Referring to phase 1 (FIG. 4A), all N equations are broken up into G groups, each group having, preferably, an equal number of equations per group (eg: 4). Referring to phase 2 (FIG. 4A) the solution of the group 1 equations is straightforward in the preferred embodiment because the sequence of calculations (x1, x5, x9, x2 . . . ) permits x1 to have been solved and available for solving x2 during phase 2. However, in groups 2 through G, the xi-1 to xi-m recurrence variables that appear on the right side of the equal sign in Phase 1 of that group are set equal to zero because they are unknown during phase 2. For example, in phase 2, group 2, x4 is temporarily set equal to zero because it appears in the preceding group (group 1), is unknown, and also appears in the group under consideration (group 2). This step yields a temporary or "partial" value of the recurrence variables in group 2, Phase 2. This process is carried out through all groups 2-G. For example, the "temporary" value of x8, shown in group 2, and designated "X8T " is:
a8 a7 a6 b5 +a8 a7 b6 +a8 b7 +b8
because x4 is temporarily set equal to zero, nullifying the coefficient of x4 in group 2, Phase 2. For purposes of explanation, the temporary value of x5 in group 2, Phase 2, designated x5T, is b5. Similarly, the temporary value of x6, designated x6T, becomes:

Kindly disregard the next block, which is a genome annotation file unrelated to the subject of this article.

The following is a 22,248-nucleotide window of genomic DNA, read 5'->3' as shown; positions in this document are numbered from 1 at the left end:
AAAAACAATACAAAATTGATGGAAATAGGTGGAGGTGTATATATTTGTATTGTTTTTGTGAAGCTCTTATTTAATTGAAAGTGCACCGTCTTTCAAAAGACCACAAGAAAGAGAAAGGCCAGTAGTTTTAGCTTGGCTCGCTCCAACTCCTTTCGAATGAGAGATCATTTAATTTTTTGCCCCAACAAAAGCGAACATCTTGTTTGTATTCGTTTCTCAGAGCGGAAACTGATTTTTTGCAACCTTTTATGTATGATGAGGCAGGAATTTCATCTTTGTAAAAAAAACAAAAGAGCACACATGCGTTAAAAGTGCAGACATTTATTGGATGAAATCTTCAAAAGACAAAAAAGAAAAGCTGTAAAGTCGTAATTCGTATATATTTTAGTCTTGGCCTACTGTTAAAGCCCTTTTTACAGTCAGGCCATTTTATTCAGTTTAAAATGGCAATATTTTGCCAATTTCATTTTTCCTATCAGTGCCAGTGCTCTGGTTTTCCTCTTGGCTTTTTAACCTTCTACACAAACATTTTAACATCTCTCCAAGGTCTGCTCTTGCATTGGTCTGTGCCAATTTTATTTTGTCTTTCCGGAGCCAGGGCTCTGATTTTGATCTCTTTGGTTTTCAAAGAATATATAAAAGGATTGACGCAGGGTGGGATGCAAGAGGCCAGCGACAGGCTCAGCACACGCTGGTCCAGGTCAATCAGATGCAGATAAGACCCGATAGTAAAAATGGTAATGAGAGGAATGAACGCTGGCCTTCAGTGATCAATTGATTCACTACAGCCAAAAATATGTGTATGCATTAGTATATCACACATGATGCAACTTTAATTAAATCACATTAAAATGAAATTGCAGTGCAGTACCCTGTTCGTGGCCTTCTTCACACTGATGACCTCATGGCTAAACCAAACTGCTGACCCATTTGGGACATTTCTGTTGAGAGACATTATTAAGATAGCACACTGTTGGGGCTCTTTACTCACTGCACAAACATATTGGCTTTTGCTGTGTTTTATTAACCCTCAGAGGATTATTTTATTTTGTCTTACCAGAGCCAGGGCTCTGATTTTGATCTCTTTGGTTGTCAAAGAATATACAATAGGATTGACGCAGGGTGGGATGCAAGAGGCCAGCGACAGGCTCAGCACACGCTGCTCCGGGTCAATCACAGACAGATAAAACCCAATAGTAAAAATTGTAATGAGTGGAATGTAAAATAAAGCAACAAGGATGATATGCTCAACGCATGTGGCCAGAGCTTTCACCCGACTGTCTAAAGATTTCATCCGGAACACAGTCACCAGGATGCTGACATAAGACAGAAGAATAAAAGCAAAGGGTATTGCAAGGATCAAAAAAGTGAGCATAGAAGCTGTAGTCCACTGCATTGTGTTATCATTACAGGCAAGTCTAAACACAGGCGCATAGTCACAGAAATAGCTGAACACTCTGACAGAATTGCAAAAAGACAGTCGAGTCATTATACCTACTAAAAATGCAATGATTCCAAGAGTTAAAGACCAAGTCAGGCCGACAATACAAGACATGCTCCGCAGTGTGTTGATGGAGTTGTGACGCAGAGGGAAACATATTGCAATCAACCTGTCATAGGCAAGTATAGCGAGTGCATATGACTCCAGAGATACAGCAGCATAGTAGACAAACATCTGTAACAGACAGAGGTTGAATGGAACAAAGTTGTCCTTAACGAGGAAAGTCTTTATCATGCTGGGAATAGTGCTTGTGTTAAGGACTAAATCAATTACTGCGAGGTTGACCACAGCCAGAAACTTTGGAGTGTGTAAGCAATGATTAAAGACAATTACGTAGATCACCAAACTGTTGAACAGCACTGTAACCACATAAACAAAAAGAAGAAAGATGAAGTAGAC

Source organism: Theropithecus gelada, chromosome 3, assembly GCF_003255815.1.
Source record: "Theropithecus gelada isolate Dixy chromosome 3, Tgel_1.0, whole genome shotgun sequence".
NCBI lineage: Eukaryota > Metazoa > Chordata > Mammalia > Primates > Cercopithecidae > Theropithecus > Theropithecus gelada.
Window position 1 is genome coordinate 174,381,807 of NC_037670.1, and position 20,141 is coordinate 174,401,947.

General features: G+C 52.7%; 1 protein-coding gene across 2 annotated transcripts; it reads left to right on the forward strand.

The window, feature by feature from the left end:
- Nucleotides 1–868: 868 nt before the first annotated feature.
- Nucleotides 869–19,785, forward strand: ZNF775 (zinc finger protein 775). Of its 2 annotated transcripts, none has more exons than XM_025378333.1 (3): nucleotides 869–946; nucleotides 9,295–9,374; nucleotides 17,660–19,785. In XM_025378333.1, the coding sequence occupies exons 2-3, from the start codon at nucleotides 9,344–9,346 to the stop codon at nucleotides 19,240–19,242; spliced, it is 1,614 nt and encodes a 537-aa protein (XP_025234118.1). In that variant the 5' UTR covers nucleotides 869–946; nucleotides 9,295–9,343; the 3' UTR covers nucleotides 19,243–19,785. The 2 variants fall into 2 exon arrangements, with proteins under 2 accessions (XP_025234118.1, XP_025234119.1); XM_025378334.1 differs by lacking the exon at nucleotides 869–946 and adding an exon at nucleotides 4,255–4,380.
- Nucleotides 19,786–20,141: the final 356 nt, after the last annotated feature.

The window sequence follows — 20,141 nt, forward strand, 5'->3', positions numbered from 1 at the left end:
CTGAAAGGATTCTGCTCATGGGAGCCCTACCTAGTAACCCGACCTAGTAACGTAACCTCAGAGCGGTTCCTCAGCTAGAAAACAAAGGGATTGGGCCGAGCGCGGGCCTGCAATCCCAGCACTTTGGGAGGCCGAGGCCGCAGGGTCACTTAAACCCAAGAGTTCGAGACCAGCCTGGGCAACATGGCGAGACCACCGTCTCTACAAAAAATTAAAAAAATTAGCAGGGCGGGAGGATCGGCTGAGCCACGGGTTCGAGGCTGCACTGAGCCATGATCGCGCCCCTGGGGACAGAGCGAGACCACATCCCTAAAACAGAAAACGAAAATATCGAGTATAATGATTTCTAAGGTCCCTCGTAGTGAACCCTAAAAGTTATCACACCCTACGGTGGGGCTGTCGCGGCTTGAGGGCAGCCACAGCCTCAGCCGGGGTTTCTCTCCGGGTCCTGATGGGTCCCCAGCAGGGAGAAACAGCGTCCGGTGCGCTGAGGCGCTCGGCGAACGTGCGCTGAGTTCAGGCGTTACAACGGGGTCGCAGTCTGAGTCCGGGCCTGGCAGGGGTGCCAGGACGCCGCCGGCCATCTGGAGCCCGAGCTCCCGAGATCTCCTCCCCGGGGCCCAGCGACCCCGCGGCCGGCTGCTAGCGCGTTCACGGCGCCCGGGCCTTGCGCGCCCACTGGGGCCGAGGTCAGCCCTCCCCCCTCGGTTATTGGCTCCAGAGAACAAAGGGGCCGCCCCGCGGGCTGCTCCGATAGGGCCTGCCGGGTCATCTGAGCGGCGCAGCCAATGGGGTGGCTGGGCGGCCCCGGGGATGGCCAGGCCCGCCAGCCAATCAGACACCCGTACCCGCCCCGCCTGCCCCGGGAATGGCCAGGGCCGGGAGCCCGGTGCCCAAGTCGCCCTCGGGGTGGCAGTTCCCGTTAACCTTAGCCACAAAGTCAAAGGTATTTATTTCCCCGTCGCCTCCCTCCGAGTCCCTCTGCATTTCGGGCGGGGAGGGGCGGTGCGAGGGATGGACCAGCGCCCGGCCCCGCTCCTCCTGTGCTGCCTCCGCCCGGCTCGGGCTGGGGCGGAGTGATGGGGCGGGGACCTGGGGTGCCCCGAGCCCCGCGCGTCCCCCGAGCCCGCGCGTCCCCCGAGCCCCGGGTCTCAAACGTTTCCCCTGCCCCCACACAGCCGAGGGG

a6 b5 +b6
The temporary value (X7T) for x7 is therefore:
a7 a6 b5 +a7 b6 +b7
Therefore, it can be seen that in step (b), or Phase 2, arithmetic calculations are carried out wherein a temporary or "partial" value is given to each xi because of the error caused by artificially setting variables to 0. That is, by assigning a temporary value of zero to the recurrence variable (or variables, for second or greater order recurrences) which appears on the right side but not on the left side of the equal sign in that group, an xiT, or temporary recurrence value is obtained to be used in the calculations of Phases 4 and 5. The approximation resulting from the step of setting certain values momentarily equal to zero to calculate temporary values of the recurrence variables is carried out preferably by parallel processor element using stride 4 addressing in FIG. 7. Solutions in one group will later be used in calculations with solutions from the other groups, but are not presently known to each other. The results of the phase 2 calculations in each of the processor elements can be put in general purpose registers and/or in the cache memory 11-1 or main store 10 shown in FIG. 9, i.e. the temporary values given to each xiT in groups 2 through g and the actual values of x1 through x4 calculated in group 1.